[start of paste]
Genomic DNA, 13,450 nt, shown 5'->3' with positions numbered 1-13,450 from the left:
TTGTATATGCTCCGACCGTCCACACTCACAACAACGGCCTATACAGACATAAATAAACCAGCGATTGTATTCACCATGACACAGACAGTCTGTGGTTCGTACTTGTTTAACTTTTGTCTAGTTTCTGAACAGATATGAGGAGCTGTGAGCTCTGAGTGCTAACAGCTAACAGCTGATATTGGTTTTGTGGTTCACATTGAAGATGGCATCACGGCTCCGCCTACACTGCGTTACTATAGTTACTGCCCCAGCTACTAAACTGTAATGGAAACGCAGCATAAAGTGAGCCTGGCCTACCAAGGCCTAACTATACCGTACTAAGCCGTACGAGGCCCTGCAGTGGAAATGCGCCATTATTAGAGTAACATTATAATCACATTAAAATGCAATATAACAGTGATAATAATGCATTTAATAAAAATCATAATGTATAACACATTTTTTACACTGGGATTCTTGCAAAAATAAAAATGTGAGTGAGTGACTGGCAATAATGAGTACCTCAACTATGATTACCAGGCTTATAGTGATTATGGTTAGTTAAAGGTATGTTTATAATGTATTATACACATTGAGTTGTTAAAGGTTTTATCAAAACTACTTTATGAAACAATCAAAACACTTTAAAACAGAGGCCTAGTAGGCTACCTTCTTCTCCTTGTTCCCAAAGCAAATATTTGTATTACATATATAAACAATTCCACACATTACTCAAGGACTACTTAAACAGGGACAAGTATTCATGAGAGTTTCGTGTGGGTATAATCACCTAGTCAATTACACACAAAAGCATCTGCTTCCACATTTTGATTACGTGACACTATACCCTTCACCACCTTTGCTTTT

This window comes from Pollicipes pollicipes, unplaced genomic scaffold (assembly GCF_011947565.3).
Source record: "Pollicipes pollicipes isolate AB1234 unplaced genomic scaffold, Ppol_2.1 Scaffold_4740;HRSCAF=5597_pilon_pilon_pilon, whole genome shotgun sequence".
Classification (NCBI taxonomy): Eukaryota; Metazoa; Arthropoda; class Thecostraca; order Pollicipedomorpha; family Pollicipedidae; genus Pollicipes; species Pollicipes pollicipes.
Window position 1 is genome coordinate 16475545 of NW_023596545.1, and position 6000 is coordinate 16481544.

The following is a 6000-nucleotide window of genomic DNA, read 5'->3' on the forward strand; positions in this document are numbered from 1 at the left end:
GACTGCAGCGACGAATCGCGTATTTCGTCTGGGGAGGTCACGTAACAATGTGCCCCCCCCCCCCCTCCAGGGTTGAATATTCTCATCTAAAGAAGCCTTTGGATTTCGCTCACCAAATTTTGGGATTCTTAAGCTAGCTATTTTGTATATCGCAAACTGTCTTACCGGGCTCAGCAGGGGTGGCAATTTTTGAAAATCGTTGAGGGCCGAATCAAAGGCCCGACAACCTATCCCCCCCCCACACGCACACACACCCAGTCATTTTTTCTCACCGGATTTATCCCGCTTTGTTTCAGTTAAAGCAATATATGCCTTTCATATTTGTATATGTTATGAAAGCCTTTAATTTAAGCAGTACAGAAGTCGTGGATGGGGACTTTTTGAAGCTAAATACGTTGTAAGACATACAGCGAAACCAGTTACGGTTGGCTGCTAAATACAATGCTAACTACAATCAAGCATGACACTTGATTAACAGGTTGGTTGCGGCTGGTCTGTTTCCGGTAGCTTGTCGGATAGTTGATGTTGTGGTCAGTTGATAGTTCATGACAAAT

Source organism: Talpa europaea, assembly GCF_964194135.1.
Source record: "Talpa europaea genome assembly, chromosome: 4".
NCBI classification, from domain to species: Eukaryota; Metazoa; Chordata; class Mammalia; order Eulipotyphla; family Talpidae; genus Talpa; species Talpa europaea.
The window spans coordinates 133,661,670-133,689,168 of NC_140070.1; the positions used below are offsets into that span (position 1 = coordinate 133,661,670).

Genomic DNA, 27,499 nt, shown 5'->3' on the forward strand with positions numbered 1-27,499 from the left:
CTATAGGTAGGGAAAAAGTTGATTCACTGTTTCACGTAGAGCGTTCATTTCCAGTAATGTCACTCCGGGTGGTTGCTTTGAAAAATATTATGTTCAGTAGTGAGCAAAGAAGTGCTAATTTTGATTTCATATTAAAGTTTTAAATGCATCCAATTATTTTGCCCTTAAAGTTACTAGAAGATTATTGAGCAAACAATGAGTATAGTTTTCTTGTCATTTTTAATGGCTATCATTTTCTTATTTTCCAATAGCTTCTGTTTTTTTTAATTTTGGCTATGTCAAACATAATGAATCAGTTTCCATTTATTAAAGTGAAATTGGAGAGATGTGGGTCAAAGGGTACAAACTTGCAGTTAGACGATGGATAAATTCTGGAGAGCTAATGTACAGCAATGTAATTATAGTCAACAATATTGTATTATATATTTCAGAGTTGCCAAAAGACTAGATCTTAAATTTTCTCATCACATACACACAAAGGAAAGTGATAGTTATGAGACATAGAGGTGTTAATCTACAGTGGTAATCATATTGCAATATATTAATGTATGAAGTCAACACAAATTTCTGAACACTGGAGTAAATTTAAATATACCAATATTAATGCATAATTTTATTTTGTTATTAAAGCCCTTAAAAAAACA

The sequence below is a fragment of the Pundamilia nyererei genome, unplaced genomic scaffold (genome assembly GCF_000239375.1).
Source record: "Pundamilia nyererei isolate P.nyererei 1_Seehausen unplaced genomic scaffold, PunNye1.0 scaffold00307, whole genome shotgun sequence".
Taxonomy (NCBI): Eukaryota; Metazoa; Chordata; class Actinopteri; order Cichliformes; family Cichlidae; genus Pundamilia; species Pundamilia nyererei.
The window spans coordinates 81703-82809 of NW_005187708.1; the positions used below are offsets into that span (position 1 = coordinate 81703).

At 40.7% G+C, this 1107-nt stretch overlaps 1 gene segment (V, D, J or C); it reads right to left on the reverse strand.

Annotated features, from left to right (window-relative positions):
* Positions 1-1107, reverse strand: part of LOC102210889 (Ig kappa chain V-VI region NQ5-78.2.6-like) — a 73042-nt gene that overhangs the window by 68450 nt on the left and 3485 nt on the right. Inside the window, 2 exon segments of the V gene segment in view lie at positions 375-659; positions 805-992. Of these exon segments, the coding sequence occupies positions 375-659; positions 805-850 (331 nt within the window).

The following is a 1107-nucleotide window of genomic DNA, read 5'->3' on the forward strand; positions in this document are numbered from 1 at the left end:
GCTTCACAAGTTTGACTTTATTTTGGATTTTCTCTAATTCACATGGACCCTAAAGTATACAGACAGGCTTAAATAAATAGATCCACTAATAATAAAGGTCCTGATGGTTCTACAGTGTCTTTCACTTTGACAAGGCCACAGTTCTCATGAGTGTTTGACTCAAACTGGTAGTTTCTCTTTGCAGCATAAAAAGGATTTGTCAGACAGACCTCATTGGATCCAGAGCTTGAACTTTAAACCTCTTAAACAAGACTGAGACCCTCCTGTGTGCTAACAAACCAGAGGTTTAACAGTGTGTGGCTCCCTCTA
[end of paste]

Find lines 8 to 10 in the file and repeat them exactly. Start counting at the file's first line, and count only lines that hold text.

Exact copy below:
GACTGCAGCGACGAATCGCGTATTTCGTCTGGGGAGGTCACGTAACAATGTGCCCCCCCCCCCCCTCCAGGGTTGAATATTCTCATCTAAAGAAGCCTTTGGATTTCGCTCACCAAATTTTGGGATTCTTAAGCTAGCTATTTTGTATATCGCAAACTGTCTTACCGGGCTCAGCAGGGGTGGCAATTTTTGAAAATCGTTGAGGGCCGAATCAAAGGCCCGACAACCTATCCCCCCCCCACACGCACACACACCCAGTCATTTTTTCTCACCGGATTTATCCCGCTTTGTTTCAGTTAAAGCAATATATGCCTTTCATATTTGTATATGTTATGAAAGCCTTTAATTTAAGCAGTACAGAAGTCGTGGATGGGGACTTTTTGAAGCTAAATACGTTGTAAGACATACAGCGAAACCAGTTACGGTTGGCTGCTAAATACAATGCTAACTACAATCAAGCATGACACTTGATTAACAGGTTGGTTGCGGCTGGTCTGTTTCCGGTAGCTTGTCGGATAGTTGATGTTGTGGTCAGTTGATAGTTCATGACAAAT

Source organism: Talpa europaea, assembly GCF_964194135.1.
Source record: "Talpa europaea genome assembly, chromosome: 4".